The BASIC programming language, which stands for "Beginner's All-purpose Symbolic Instruction Code," was created over 50 years ago, evolving into several variants and platforms for general-purpose and high-level programming languages. Designed by John G. Kemeny and Thomas E. Kurtz at Dartmouth College in 1964, the sole purpose of BASIC was to encourage students of various fields to use computers. Throughout the years, versions of BASIC became more common and were featured in microcomputers in the mid-1970s and 1980s. The firmware of microcomputers typically contained BASIC and was shipped with the programming language. Eventually, professionals, small business owners, consultants, and hobbyists caught on to BASIC, using it to develop software on personal computers for accessibility and affordability purposes. To this day, the programming language remains relevant among different dialects and languages for developers.
Laird's smartBASIC is a modern, event driven version of the BASIC programming language optimized for use on low-cost embedded systems with restricted memory. Developed in 2005, smartBASIC was created on the fundamentals of being extensible, easy-to-use, and making development quicker for embedded systems. It features a file system for storing BASIC applications and user non-volatile data. smartBASIC allows for easy adjustments and customization, which means end users are in complete control of the final mile of the devices functionality and not reliant on Laird developer resources to provide those features.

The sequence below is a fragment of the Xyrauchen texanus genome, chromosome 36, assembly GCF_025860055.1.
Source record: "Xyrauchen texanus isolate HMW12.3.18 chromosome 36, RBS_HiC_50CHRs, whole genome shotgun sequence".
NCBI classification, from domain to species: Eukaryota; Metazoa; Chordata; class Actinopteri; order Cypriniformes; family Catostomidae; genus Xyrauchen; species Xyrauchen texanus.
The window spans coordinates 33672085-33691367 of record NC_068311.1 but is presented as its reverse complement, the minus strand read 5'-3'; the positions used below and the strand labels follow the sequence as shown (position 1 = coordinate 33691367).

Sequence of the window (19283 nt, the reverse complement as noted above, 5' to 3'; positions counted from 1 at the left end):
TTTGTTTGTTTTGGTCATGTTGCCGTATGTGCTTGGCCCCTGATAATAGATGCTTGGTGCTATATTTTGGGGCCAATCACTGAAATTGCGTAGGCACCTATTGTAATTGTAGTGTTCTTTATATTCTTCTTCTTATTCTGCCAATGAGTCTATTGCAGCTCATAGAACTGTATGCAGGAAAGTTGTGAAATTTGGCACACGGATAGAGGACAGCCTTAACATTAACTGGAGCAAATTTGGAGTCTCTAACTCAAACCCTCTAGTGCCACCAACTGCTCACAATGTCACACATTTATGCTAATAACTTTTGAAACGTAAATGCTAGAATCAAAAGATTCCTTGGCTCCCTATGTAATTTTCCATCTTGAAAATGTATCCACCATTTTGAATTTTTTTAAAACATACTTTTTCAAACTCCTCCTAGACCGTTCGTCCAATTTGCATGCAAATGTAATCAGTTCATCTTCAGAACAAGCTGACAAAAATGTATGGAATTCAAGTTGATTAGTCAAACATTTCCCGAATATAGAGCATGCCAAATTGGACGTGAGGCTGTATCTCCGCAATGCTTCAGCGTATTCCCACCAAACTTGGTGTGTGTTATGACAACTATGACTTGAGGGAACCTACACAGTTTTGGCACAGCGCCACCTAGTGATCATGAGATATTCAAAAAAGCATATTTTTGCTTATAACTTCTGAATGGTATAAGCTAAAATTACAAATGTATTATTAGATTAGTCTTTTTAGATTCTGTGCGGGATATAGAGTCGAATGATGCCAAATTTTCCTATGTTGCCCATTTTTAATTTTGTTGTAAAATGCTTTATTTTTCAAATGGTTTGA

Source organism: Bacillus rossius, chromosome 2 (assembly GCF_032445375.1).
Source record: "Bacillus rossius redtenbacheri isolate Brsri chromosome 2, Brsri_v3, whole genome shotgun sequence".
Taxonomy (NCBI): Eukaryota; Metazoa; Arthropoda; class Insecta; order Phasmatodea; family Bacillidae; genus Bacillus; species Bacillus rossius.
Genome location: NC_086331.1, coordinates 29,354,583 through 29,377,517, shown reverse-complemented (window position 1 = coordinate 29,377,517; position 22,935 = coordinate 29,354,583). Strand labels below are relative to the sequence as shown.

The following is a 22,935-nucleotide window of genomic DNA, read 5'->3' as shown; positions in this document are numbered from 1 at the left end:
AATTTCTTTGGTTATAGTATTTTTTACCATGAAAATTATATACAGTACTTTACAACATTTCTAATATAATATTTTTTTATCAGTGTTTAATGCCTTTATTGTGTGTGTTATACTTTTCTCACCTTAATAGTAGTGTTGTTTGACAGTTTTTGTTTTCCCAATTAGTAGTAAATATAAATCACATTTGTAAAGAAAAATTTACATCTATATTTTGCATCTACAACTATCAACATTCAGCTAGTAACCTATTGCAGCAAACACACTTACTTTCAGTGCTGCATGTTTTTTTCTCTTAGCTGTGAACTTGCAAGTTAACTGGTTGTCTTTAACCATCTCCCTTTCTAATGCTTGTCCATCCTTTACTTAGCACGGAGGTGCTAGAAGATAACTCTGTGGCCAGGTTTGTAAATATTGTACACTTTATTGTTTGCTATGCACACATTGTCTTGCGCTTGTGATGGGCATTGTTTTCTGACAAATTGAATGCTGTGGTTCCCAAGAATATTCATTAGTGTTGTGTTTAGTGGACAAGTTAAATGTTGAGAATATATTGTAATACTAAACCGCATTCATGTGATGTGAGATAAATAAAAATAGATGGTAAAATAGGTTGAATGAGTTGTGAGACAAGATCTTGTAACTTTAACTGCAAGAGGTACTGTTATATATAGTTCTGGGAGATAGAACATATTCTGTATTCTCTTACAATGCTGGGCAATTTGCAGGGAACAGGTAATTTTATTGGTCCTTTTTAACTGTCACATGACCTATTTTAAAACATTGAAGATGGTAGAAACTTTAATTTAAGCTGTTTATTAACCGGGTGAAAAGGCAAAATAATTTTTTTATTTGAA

Unlike many BASIC implementations, Laird's smartBASIC is not line based. It cuts out hundreds of C code lines for end programmers, which quickens time to market. Similar to Visual BASIC, which is featured in Microsoft Office products, smartBASIC incorporates proper functions and subroutines. Developed for an embedded environment, smartBASIC’s paradigm is event driven, causing functions and subroutines to be triggered by external and internal activities. Built in functions and subroutines are featured in smartBASIC, which exposes an easy to use API to various hardware peripherals embedded in the device. These built in functions and subroutines are written in ‘C’ by Laird and bind to appropriately named functons for smartBASIC app developers. User functions and subroutines are also written by smartBASIC developers to help with writing code that is simpler and easier to maintain. It is the user functions that bind to event handlers.
When a GPIO state changes, a UART character arrives, or any asynchronous activity happens, an event is thrown by the firmware (which is written in ‘C’ by Laird), then handlers that are written and registered by the app developer get automatically called. Laird's smartBASIC user manuals provides a full list of events.
Classic programming uses a model of sequential processes, which can be overwhelming for programmers. To simplify the process, smartBASIC allows users to react to events in the midst of the programming process. Therefore, a developing programmer can easily grasp the process and not need to know a complete model of a typical program before coding.
A typical smartBASIC application developer will start with awareness of all the events that can be generated by a device. Then the developer will write an initialization code that will result in one or more events being thrown by the firmware and reacting to those events via user handler functions, allowing appropriate functions to generate more events in the future. The application source code will typically have a last line, which is the statement WAITEVENT. The firmware is optimized, so that when it gets to the WAITEVENT statement at run time it will try to get into the lowest power state. Power optimization for battery powered devices is built in by default. A sample of a smartBASIC application demonstrating this paradigm is illustrated below.
To learn more about how Laird's smartBASIC can leverage your time to market, visit our smartBASIC for BLE homepage.